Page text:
}
}
for (let n of xrange(0, 100)) {
  console.log(n);
}
The 2 for loops print the exact same thing. However, the xrange function doesn’t have to store an entire array in memory; it generates the next value one at a time. The for of loop implicitly calls the generator’s next method to generate the next value. You can also manually call the next method to generate the values.

let gen = xrange(0, 100);
console.log(gen.next().value); // 0
console.log(gen.next().value); // 1
console.log(gen.next().value); // 2
It’s important to know about the next method because you can use it to pass values back into the generator. This allows 2-way communication between your generator and your caller. For example:

function* adder() {
  let n = 0;
  while (true) {
    let val = yield n;
    if (Number(val) === val) {
      n += val;
    }
  }
}

let gen = adder();
gen.next(5);
console.log(gen.next().value()); // 5
gen.next(10);
console.log(gen.next().value()); // 15
You can even call the generator asynchronously:

let gen = adder();
gen.next(5);
console.log(gen.next().value()); // 5
setTimeout(() => {
  gen.next(10);
  console.log(gen.next().value()); // 15
}, 1000);
In this case, the generator yielded a value, waited 1 second, then yielded another value. If you replace the yield in the generator with an await, it starts looking a bit like async/await.

Coroutines

Coroutines are a programming concept that allows functions to pause themselves and give control to another function. The functions pass control back and forth. Coroutines can be implemented using generators and promises. I will show an example of using coroutines and an example of implementing coroutines. Using coroutines to fetch comments for posts would look something like this:

coroutine(function* () {
  let posts = yield fetchPosts();
  let promises = posts.map(post => fetchComments(post));
  let comments = yield Promise.all(promises);
  displayComments(comments);
});
yield pauses the function until fetchPosts gets an Ajax response. Then, the function continues where it left off. This is much easier to read than using callbacks or promises. In this coroutine implementation, the yielded value must be a promise. Here’s a simple coroutine implementation:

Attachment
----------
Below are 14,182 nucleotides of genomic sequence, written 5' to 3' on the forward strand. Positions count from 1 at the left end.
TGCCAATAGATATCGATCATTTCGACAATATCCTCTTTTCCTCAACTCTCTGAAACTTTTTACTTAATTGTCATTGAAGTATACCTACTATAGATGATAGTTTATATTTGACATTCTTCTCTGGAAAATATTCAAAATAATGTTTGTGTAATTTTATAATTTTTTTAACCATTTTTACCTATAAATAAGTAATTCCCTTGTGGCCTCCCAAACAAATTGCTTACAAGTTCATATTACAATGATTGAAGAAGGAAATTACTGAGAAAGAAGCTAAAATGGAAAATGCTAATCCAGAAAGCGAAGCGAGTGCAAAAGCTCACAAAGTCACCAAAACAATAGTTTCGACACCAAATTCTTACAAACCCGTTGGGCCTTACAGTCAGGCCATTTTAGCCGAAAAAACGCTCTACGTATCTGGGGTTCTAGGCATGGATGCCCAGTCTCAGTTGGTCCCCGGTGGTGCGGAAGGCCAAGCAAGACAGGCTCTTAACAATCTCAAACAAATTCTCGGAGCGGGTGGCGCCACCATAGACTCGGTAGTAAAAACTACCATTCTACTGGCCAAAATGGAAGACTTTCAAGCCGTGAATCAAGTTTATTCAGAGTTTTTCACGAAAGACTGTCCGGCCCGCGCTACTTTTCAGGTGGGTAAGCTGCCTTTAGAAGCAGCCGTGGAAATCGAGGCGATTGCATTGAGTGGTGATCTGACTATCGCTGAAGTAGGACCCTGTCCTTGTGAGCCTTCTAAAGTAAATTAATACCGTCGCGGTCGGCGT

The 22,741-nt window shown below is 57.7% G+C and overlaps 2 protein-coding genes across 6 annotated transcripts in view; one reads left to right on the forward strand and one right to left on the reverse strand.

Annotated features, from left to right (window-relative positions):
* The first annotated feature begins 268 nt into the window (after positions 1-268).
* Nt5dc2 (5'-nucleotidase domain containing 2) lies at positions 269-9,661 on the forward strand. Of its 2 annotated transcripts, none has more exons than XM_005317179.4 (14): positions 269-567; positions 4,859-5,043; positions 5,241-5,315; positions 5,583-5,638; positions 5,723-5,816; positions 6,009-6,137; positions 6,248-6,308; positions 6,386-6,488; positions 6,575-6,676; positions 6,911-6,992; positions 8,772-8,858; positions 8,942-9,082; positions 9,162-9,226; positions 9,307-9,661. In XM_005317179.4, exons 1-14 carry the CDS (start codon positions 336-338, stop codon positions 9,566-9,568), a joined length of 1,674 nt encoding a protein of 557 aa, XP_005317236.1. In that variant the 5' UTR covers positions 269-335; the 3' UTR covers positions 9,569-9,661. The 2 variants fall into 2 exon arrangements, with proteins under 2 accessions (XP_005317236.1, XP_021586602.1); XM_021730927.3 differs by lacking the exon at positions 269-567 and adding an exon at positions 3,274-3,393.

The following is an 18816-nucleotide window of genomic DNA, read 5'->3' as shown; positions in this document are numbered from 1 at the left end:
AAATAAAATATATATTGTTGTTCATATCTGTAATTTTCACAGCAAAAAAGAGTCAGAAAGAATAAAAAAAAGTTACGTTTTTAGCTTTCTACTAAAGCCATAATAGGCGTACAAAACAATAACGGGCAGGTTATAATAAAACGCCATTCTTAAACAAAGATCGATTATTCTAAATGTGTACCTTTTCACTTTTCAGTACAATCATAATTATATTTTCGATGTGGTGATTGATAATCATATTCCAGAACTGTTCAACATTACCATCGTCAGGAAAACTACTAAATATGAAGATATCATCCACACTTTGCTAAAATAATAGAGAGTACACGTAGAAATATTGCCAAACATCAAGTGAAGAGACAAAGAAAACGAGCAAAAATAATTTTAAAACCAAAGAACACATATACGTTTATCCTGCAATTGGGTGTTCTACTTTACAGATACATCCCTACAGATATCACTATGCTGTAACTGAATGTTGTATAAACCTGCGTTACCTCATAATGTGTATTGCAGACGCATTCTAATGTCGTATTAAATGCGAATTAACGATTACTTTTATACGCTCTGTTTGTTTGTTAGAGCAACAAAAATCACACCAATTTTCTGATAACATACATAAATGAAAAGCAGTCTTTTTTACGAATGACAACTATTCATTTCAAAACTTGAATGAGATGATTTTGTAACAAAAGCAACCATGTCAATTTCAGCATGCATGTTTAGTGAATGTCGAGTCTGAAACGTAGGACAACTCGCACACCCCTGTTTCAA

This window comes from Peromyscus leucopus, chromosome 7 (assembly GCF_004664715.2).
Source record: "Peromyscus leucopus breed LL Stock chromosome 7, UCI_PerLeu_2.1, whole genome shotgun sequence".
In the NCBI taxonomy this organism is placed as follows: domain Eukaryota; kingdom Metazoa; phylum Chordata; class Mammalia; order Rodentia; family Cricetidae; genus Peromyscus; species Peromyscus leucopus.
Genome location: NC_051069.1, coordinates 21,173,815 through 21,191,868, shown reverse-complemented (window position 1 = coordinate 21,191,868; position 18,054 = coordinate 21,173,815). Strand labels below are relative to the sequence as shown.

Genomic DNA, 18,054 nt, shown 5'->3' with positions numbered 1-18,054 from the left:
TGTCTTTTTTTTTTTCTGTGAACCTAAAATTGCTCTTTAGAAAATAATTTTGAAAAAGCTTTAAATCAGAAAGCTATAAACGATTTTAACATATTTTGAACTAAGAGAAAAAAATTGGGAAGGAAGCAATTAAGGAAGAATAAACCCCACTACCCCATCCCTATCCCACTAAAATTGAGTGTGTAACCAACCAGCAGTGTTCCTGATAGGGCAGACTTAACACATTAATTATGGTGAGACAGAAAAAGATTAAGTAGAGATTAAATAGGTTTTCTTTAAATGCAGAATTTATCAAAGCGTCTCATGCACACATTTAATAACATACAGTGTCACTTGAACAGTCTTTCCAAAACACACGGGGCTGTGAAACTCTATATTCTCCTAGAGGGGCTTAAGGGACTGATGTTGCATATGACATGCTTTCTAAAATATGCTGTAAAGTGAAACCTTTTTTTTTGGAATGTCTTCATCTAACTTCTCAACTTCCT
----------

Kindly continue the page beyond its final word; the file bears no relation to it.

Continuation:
function coroutine(fn) {
  let gen = fn();
  let doNext = (data) => {
    let next = gen.next(data);
    if (!next.done) {
      return next.value.then(doNext);
    }
  };
  doNext();
}
As long as the generator only yields promises, next.value will always be a promise. The coroutine calls then on the promise to run doNext again when the promise finishes. When doNext runs again, it unpauses the generator and gets the next promise. This repeats until there’s no more yields in the generator. Each time coroutine calls gen.next, control passes to the generator. Each time the generator calls yield, control returns to coroutine. This concept of passing control back and forth asynchronously is known as coroutine. You can use synchronous control flow with coroutines. In my coroutine example, I didn’t implement error handling. However, proper coroutine implementations let you use try/catch in your generator functions. Some popular coroutine libraries are co and bluebird. Here’s what you can do with co:

function loadPage(path) {
  return co(function* () {
    let page;
    try {
      page = getCached(path)
        ? getCached(path)
        : yield fetchPage(path);
    } catch (err) {
      page = getErrorPage();
    }
    return displayPage(page);
  });
}

showSpinner();
loadPage(path).then(hideSpinner);
This looks almost exactly like async functions. Just replace yield with await and co(function*(){}) with async function(){} and we have async/await.

Async functions

Async functions are just syntactic sugar on top of generators. They use the exact same concept as coroutines. If you don’t understand coroutines yet, then you should reread the coroutines section. Here’s how Babel transpiles async/await. Input:

async function foo() {
  await fetch();
}
Output:

let foo = (() => {
  var _ref = _asyncToGenerator(function* () {
    yield fetch();
  });
  return function foo() {
    return _ref.apply(this, arguments);
  };
})();
All Babel does is replace async functions with calls to _asyncToGenerator.  _asyncToGenerator is a coroutine implementation that Babel adds. Even though async functions and coroutines are essentially the same thing, async/await is a lot more intuitive. At the time of writing, you have to use a transpiler to use async functions. co and bluebird are supported by every popular browser. Unless you have a good reason to not use Babel, you should be using async functions. Async functions are the future of Javascript.